The Daily Gamecock

Newly-founded staff senate builds foundations for first election

For over 100 years, students at University of South Carolina have been represented by the Student Government. Now, the staff at USC have a similar voice through the newly founded staff senate. 

“Of our major populations [represented] on campus, the one that was missing was the staff senate,” staff senate President Shelley Dempsey said. “We weren’t being represented as a staff.”

Founded this spring, the organization represents university staff as a whole and serves as an advisory board to university President Bob Caslen.

Planning for the staff senate’s foundation started in 2020, and on June 1, 2020, the staff senate bylaws were drafted, deciding processes such as voting, meetings and nominations. Then, the officer review committee, an organization including staff senate co-chairs Angela Wright and Leena Holt, selected appointees to the executive board.

“Leena and Angela were really the masterminds behind building it,” Mark Bieger, Caslen's chief of staff, said. “They did such an amazing job of including people, of building this thing very quickly, looking at other universities, looking hard at our faculty senate, and they just really did a nice job.”

Both Dempsey and staff senate Vice President Janie Kerzan were encouraged by peers to take on their roles.

“I’m always looking for an opportunity to be of service and add value. This is not necessarily something that, at first blush, I was eager to throw my name in the hat for,” Kerzan said. “However, I had some encouragement and was ready to take on the opportunity and the challenge, if my skills and gifts and my experiences would be of service and help the staff senate achieve the objective, and, really, the university achieve its objective of setting a strong foundation.”

In order to streamline the creation of the staff senate, the founders recruited the help of the faculty senate, a separate organization that acts legislatively for USC's academic faculty, to write bylaws, organize committees and other “logistical pieces,” according to Dempsey.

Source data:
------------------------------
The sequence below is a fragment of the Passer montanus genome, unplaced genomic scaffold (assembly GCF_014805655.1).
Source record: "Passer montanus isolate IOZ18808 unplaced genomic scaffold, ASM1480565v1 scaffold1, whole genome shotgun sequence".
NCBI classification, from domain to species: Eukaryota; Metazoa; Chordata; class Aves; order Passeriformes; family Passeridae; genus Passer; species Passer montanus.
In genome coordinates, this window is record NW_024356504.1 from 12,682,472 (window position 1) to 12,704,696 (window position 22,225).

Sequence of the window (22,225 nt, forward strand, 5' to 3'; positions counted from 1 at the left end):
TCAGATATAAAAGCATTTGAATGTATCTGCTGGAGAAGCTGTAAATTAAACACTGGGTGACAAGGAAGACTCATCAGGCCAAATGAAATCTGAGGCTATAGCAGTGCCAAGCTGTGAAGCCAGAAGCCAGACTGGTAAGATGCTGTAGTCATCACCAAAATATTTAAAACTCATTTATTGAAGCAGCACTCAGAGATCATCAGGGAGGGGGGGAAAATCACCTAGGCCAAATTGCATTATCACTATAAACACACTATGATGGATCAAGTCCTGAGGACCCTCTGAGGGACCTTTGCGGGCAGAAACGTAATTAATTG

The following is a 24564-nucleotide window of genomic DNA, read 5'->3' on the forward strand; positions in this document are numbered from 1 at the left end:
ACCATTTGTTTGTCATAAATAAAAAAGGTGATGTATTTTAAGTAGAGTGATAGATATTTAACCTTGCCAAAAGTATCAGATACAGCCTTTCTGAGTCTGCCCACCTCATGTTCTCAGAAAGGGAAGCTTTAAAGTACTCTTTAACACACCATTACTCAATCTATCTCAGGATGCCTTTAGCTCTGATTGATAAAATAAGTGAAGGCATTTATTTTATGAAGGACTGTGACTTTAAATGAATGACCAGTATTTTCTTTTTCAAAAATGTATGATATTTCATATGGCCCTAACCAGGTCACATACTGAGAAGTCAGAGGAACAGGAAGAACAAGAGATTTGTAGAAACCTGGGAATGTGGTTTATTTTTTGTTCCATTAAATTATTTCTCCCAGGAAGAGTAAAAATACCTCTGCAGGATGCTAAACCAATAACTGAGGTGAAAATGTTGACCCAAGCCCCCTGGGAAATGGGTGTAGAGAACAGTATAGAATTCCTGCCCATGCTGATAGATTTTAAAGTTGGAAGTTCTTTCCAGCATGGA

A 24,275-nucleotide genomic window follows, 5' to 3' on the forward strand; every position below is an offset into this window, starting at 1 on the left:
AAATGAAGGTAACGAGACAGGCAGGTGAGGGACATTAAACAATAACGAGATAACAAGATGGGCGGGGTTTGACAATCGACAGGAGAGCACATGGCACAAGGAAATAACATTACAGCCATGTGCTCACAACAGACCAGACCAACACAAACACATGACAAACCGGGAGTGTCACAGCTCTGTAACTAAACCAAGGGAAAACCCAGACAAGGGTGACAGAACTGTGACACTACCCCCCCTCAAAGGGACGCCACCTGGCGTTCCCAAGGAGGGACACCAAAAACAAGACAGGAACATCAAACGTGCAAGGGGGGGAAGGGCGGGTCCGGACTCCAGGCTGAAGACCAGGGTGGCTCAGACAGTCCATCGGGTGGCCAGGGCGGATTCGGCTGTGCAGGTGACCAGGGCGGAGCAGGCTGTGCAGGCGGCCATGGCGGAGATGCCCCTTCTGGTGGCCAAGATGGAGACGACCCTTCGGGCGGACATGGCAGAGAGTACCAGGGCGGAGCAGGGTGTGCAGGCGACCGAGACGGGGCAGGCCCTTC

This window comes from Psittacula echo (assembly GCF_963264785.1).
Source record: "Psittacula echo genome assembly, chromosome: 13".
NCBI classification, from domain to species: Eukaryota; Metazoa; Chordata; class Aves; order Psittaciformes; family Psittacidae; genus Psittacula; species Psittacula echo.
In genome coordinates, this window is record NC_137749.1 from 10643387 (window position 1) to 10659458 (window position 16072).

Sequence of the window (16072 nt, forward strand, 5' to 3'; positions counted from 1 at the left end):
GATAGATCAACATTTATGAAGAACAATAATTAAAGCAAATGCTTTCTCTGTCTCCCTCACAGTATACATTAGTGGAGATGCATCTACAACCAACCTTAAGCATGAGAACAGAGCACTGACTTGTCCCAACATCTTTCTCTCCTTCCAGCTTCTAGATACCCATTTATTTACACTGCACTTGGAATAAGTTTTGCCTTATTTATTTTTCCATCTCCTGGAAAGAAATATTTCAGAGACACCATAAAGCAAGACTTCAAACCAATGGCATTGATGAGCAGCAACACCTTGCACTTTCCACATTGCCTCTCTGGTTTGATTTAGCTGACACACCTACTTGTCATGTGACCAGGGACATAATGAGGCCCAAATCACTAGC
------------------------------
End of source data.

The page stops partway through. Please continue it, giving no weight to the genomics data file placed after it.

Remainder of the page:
The staff senate is already involved on campus. On Jan. 28 and 29, Dempsey and Kerzan were invited to a leadership retreat hosted by Caslen with university leaders at the dean-level and higher.

Caslen has also requested that a staff senate member be present on each Strategic Planning Group of the university. Members are also involved in the Future Planning Groups, where policies involving COVID-19 are addressed.

So far, the board has accomplished all of its work entirely through virtual meetings, Kerzan said. It plans to be fully functional by the end of the semester, according to its website.

Dempsey and Kerzan both acknowledged the impact of having a team that works well together, even while working virtually.

“This is the — I want to say — first group project, which is really what this is, that I’ve been on where we’re all that person pulling our weight, so it excites me to see what the future holds,” Dempsey said. “When we’re all pulling and dividing [the work] and getting it all done ... It’s pretty impressive already what we’ve managed to accomplish.” 

Although the staff senate has been developing, it must still elect senators this spring.

In order to be eligible to run for senate, employees must be full-time, part-time or full-time equivalent and research grant position employees who have been employed at USC for at least one consecutive year before their election date and are in good standing with the school.

While time-limited and temporary employees cannot run for Senate, they are still represented through the staff senate and can take part in voting for senators.

Those eligible to run are encouraged to review the staff senate bylaws.

As the final touches are added to the staff senate’s foundations this spring, the organization’s careful-planning and foresight is credited for the senate’s future success.

“Because of that deliberateness [in planning] and because they were very purposeful, they created something that’s going to be with us, be with the university, for many many years to come,” Bieger said. "Maybe forever."


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